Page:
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TIDBITS OF MEDIEVAL PAPER PART 2

YESTERDAY, WE GLEANED TIDBITS from Tom Johnson’s review of Orietta Da Rold’s Paper in Medieval England: From Pulp to Fiction. Paper arrived big-time in England in the late 14th-century. Fifty years later, developments of the printed press began to replace scribes in transmitting information with this new medium. 

Paper in Medieval England: From Pulp to Fictions, by Orietta Da Rold, Cambridge University Press, 2020.

Differences Under the Quill. “Paper,” Tom Johnson writes in London Review of Books, “felt different under the quill. Unlike parchment, with its smooth, oily surface, paper is fibrous and porous, so absorbs ink more easily. As Orietta Da Rold suggests, this enabled scribes to write more quickly, and may have abetted the development of the cursive ‘secretary’ hand found in later medieval administrative writing.”

Image from medievalists.net.

Parchment’s smooth, oily surface also meant that any scribal mistakes could be scraped off. Johnson notes, “… the medieval Latin erado, from which we derive the word ‘erase,’ means literally ‘to scrape off.’ ”

Printing favored paper’s porosity. Being fibrous, paper absorbed ink more readily. But the only means of amending errors was to cross them out in an early proof and redo the document.  

A Notorious Misprint. Thus, paper called for multiple proofs to eliminate pesky errors in press runs. One of the most notorious errors occurred in the 1631 reprint of the King James Bible originally appearing in 1611. 

Image from Wikipedia.

What’s more, its rendering of Deuteronomy 5:24 may have contained another typo: The word “greatness” might have been set as “great-asse,” the resulting sentence reading “Behold, the Lord our God hath shewed us his glory and his great-asse.” (No actual copies exist, though several show an inkblot where the “n” should have been. It’s also conjectured that the irregularity may have been a rival printer’s bit of sabotage.)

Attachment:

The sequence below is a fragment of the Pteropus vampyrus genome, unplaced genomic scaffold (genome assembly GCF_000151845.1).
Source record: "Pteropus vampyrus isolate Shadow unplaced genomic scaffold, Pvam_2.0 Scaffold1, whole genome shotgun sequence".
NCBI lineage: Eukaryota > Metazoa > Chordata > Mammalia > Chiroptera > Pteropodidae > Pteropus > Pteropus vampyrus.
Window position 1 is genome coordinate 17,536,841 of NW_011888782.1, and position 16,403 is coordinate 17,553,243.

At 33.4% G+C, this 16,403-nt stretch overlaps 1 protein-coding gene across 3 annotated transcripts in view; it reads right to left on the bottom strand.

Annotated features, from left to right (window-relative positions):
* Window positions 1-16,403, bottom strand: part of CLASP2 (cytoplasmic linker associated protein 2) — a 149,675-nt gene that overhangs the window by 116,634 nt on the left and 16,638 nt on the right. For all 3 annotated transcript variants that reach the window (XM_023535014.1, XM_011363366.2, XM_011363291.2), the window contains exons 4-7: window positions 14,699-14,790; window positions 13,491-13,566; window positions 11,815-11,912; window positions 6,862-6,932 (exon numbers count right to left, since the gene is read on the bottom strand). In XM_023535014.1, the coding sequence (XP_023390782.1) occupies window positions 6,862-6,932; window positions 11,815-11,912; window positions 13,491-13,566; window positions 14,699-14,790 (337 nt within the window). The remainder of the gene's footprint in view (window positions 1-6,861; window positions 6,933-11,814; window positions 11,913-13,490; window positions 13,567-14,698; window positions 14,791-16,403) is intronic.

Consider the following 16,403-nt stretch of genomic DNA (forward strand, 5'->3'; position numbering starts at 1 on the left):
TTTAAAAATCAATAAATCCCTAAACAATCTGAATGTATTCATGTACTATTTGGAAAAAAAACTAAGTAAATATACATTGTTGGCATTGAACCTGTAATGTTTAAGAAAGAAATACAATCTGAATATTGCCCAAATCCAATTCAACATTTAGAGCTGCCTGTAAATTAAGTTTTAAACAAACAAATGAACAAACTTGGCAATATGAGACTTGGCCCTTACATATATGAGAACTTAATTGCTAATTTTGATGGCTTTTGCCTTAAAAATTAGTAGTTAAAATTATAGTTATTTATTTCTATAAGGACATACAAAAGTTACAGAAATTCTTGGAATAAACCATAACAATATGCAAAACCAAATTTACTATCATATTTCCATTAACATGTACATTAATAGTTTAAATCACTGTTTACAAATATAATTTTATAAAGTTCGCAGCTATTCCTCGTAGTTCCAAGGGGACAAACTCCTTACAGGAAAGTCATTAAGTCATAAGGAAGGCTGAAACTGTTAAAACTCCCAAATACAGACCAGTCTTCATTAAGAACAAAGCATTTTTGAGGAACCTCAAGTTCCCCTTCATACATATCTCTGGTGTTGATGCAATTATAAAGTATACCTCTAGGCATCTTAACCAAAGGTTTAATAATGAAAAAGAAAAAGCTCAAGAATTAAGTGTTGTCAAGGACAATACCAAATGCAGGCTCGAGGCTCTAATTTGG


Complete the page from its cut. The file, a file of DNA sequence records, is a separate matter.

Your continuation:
Coexistent Strategies. Parchment (treated animal skins) and paper (sourced from discarded, mashed textiles) weren’t competing per se. Rather, each had distinctive qualities.

Da Rold examined hundreds of medieval manuscript books held in Cambridge University Library. Johnson notes, “… she found 118 that contained paper; of these, a third contained both parchment and paper. Parchment bifolia were used to wrap the paper quires that were stitched together to form books, dispersing parchment reinforcements in a way that seems to have been intended to improve a book’s longevity.”

As another example of the two media coexisting,  Johnson describes a pair of contemporary documents: One was in parchment, for permanence of the law. A related document was in paper, chosen for quick calculations, for temporary states of affair, and for handbills, pamphlets, and posters.

On Longevity: In 1490, the bibliophile Johannes Trithemius wrote that “handwriting placed on skin will be able to endure a thousand years.” Yet Da Rold observes that paper had a prestige as an imported, even exotic commodity in England. Johnson writes, “one of the earliest surviving manuscripts of the complete Canterbury Tales, held in the Cambridge University Library, was written on paper watermarked with an image of a dragon, probably made in Italy in the last years of the 14th century.”   

On Tradition. Johnson observes, “Acts of Parliament were recorded on vellum until 2017, when the switch was made to archival paper to cut costs.” ds  

© Dennis Simanaitis, SimanaitisSays.com, 2022 

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